Last week, during a local marketing meeting, a thought occurred to me.  I was in a room full of 25 savvy marketers/business people. I thought to myself "why not ask the meeting attendees some simple yet important questions regarding their company web sites."  It was an informal survey and the results ended up resonating an important point.   My first question was, "Do you have a company web site?"  Almost everyone in the room raised their hand. Two questions later only three people had their hand still raised. Out of a group of 25 people only 3 (12%) had a web site that supported their business.  I believe there are three simple yet important questions any business owner could ask themselves to identify if their web site is supporting their business. The questions that follow are the same questions I asked the meeting participants.

The Important Questions To Consider

  • Is my web site helping to generate revenue for my company?
  • Does my web site generate quantifiable sale leads for my company?
  • Does my web site save my company money on a regular basis?

Ideally, "Yes" should be the answer to all the questions above. A truly effective web site, at a minimum, should answer "Yes" to at least two of the questions.  Many people will answer yes to the questions, but give very nebulous information to support their answer. A "Yes" response should be followed by supporting data, "Yes, we generated sales leads with out web site, and here is how we accomplished that . . ."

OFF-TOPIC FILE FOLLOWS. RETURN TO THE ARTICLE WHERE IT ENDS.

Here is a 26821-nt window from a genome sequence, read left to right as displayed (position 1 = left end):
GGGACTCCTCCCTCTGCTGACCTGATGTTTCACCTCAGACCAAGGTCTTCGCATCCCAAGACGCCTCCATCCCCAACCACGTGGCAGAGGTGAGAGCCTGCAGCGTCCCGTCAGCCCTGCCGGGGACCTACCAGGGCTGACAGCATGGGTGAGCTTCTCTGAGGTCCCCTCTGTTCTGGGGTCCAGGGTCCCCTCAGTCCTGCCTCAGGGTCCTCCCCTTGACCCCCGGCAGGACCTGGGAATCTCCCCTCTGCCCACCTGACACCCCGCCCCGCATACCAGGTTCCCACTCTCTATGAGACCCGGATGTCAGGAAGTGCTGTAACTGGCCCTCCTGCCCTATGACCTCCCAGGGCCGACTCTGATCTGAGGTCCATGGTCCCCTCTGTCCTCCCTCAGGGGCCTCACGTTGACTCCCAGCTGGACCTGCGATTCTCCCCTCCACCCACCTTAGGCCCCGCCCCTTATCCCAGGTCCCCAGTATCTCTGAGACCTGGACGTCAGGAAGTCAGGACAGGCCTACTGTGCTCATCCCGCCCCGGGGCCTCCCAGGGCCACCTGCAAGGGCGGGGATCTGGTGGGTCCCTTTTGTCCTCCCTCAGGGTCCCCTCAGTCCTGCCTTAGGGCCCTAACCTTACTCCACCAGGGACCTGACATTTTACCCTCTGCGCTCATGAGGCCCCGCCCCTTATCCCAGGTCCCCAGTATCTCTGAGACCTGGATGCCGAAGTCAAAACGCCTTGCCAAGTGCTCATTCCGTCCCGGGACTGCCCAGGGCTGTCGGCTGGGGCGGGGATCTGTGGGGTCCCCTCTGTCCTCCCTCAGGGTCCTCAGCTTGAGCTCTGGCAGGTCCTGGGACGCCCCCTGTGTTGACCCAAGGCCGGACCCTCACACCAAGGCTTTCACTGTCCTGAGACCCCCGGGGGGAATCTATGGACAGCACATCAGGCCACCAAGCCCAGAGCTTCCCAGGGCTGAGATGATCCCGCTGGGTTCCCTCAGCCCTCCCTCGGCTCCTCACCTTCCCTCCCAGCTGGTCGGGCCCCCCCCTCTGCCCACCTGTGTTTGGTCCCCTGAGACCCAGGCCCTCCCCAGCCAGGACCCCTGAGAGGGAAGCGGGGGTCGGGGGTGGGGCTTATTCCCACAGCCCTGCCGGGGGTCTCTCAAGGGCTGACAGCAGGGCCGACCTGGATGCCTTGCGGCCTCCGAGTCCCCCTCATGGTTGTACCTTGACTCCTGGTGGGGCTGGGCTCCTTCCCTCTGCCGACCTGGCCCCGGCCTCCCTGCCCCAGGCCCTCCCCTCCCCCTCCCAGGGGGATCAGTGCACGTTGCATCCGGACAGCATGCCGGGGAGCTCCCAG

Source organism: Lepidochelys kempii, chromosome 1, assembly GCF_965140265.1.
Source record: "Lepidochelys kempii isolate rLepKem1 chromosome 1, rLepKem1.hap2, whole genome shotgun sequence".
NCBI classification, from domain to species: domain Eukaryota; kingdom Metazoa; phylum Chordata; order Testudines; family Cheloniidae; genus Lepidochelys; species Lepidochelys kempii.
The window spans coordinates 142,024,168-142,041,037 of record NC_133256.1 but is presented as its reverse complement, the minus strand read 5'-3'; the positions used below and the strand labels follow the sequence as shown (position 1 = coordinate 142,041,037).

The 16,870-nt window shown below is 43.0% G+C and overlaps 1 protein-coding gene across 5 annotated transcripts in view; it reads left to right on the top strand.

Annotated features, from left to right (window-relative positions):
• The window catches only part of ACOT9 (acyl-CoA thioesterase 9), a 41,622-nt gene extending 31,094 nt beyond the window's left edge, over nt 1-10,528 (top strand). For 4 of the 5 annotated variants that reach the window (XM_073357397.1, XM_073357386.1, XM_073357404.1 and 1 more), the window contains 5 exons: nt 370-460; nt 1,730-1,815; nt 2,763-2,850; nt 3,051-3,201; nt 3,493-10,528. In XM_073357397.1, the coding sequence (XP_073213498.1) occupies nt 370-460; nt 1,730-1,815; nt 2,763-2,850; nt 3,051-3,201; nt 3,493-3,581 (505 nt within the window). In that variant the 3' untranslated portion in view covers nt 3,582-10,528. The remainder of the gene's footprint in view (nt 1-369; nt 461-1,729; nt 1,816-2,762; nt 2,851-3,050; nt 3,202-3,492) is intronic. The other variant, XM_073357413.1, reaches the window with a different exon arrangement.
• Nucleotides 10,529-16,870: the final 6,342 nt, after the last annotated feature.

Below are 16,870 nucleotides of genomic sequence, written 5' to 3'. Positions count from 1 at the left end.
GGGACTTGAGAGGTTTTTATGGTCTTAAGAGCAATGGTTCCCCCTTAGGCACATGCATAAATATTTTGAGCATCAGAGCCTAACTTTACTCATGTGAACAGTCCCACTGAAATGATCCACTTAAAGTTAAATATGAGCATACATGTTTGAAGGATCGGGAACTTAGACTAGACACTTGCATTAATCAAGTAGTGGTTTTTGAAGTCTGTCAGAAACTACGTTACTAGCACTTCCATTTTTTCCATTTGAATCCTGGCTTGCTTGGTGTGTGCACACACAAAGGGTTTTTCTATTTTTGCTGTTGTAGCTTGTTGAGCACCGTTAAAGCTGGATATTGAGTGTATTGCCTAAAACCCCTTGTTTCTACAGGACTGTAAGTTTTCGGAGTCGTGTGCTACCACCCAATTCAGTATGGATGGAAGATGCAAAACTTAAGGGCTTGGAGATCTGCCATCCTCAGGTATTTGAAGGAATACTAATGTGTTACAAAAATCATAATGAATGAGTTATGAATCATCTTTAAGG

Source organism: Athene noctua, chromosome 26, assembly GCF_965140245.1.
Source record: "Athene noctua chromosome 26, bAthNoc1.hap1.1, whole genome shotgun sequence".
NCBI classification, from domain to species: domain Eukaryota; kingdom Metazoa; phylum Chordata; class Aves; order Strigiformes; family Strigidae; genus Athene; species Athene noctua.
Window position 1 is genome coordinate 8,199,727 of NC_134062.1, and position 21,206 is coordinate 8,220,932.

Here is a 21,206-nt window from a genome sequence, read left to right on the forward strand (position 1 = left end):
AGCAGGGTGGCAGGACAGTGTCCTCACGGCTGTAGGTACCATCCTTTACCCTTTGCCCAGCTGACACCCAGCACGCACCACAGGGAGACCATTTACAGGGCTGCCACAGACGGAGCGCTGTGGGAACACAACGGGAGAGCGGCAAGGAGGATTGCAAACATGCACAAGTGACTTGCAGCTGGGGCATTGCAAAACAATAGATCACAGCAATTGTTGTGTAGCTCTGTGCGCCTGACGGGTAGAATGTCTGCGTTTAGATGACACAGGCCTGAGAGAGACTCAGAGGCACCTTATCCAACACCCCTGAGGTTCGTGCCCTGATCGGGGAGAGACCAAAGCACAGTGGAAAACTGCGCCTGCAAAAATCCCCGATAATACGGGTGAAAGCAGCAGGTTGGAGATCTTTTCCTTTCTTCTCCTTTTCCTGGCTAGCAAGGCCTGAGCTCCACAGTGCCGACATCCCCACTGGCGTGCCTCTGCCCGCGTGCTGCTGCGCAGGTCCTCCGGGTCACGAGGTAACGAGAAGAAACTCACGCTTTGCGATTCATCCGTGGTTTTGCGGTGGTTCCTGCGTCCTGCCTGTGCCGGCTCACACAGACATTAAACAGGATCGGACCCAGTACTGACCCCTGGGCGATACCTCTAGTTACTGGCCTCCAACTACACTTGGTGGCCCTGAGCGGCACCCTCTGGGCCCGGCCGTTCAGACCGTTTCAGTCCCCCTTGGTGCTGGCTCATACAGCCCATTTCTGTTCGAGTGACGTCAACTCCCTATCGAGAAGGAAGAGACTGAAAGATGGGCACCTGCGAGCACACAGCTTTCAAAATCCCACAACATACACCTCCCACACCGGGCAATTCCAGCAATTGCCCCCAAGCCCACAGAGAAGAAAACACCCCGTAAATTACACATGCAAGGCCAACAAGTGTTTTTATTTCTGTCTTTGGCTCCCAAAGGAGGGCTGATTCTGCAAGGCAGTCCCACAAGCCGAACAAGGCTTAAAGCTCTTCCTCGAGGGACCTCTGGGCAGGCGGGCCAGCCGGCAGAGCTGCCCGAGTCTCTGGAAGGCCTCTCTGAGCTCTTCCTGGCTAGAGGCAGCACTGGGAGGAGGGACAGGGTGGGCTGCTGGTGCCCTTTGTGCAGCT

A Difficult Path to Travel
It isn't easy to create a web site that you can answer yes to the three questions above. It took me years to figure out how to create a web site that generated leads, creates consistent revenue, and saves money on a regular basis. I'm still in the process of creating a web site that does all three things. Every company with a web site should strive to create a site that measurably saves money, generates leads, and increases revenue. "Because everyone else has one" isn't a good reason to have a web site.